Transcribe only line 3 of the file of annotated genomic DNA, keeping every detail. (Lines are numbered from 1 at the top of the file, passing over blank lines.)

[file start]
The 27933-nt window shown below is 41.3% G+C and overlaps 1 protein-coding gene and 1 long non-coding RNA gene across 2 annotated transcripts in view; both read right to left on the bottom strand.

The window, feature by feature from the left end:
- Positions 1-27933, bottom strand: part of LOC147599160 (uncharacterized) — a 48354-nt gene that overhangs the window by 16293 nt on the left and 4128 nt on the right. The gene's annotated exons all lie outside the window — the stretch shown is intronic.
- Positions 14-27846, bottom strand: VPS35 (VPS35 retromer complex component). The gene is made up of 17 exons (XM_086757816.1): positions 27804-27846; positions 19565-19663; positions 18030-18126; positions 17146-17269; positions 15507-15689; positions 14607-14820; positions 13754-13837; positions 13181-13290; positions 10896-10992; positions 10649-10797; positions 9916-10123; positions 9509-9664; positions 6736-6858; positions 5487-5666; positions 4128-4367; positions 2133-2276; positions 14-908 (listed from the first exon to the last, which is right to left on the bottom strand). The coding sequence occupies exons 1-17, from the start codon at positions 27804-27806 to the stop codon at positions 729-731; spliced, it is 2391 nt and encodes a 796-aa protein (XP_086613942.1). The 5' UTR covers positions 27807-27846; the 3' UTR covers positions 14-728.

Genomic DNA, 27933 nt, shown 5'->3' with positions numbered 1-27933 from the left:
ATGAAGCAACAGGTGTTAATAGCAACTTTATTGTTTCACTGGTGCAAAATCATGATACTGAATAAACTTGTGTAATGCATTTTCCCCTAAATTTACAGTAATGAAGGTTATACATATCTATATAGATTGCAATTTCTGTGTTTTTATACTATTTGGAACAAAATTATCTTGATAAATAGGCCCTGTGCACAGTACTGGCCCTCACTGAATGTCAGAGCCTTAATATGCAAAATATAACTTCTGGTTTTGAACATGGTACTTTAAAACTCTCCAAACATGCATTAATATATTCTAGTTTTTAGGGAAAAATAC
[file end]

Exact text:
- Positions 1-27933, bottom strand: part of LOC147599160 (uncharacterized) — a 48354-nt gene that overhangs the window by 16293 nt on the left and 4128 nt on the right. The gene's annotated exons all lie outside the window — the stretch shown is intronic.